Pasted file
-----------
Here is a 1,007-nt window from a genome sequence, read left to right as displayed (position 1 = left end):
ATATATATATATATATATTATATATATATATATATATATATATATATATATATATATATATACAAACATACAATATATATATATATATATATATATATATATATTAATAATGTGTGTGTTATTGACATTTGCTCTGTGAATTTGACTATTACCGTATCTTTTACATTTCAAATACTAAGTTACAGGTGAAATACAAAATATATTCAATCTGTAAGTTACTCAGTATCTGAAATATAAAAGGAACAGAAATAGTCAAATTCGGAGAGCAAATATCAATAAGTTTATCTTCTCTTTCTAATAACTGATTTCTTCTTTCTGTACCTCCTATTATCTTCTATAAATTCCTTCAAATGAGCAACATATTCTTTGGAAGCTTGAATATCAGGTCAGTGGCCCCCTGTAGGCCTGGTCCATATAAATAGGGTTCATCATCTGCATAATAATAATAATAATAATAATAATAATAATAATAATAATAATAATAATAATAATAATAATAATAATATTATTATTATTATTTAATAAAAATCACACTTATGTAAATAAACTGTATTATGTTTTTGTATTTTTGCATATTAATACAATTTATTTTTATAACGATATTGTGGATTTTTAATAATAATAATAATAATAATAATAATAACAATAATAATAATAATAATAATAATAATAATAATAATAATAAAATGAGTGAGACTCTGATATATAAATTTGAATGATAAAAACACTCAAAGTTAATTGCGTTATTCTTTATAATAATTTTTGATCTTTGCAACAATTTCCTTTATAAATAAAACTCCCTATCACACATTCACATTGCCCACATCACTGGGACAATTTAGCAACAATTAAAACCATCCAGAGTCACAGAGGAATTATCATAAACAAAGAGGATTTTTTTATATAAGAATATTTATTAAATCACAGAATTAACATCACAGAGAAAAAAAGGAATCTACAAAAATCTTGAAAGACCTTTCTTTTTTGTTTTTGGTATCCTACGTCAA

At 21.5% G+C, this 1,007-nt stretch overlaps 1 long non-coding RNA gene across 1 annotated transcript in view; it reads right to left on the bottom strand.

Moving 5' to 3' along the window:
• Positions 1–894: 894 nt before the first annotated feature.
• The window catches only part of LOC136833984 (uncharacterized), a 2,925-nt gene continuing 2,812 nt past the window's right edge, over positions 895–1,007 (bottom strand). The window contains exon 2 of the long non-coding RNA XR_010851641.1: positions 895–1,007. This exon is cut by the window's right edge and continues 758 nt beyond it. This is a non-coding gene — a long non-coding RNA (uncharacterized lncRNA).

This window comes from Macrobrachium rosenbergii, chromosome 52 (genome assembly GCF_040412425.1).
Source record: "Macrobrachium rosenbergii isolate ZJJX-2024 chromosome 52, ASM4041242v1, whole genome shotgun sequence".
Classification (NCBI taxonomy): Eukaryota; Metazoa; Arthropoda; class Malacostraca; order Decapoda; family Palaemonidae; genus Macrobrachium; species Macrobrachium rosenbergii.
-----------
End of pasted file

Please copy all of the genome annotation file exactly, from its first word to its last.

Here is a 1,007-nt window from a genome sequence, read left to right as displayed (position 1 = left end):
ATATATATATATATATATTATATATATATATATATATATATATATATATATATATATATATACAAACATACAATATATATATATATATATATATATATATATATTAATAATGTGTGTGTTATTGACATTTGCTCTGTGAATTTGACTATTACCGTATCTTTTACATTTCAAATACTAAGTTACAGGTGAAATACAAAATATATTCAATCTGTAAGTTACTCAGTATCTGAAATATAAAAGGAACAGAAATAGTCAAATTCGGAGAGCAAATATCAATAAGTTTATCTTCTCTTTCTAATAACTGATTTCTTCTTTCTGTACCTCCTATTATCTTCTATAAATTCCTTCAAATGAGCAACATATTCTTTGGAAGCTTGAATATCAGGTCAGTGGCCCCCTGTAGGCCTGGTCCATATAAATAGGGTTCATCATCTGCATAATAATAATAATAATAATAATAATAATAATAATAATAATAATAATAATAATAATAATAATAATAATATTATTATTATTATTTAATAAAAATCACACTTATGTAAATAAACTGTATTATGTTTTTGTATTTTTGCATATTAATACAATTTATTTTTATAACGATATTGTGGATTTTTAATAATAATAATAATAATAATAATAATAACAATAATAATAATAATAATAATAATAATAATAATAATAATAAAATGAGTGAGACTCTGATATATAAATTTGAATGATAAAAACACTCAAAGTTAATTGCGTTATTCTTTATAATAATTTTTGATCTTTGCAACAATTTCCTTTATAAATAAAACTCCCTATCACACATTCACATTGCCCACATCACTGGGACAATTTAGCAACAATTAAAACCATCCAGAGTCACAGAGGAATTATCATAAACAAAGAGGATTTTTTTATATAAGAATATTTATTAAATCACAGAATTAACATCACAGAGAAAAAAAGGAATCTACAAAAATCTTGAAAGACCTTTCTTTTTTGTTTTTGGTATCCTACGTCAA

At 21.5% G+C, this 1,007-nt stretch overlaps 1 long non-coding RNA gene across 1 annotated transcript in view; it reads right to left on the bottom strand.

Moving 5' to 3' along the window:
• Positions 1–894: 894 nt before the first annotated feature.
• The window catches only part of LOC136833984 (uncharacterized), a 2,925-nt gene continuing 2,812 nt past the window's right edge, over positions 895–1,007 (bottom strand). The window contains exon 2 of the long non-coding RNA XR_010851641.1: positions 895–1,007. This exon is cut by the window's right edge and continues 758 nt beyond it. This is a non-coding gene — a long non-coding RNA (uncharacterized lncRNA).

This window comes from Macrobrachium rosenbergii, chromosome 52 (genome assembly GCF_040412425.1).
Source record: "Macrobrachium rosenbergii isolate ZJJX-2024 chromosome 52, ASM4041242v1, whole genome shotgun sequence".
Classification (NCBI taxonomy): Eukaryota; Metazoa; Arthropoda; class Malacostraca; order Decapoda; family Palaemonidae; genus Macrobrachium; species Macrobrachium rosenbergii.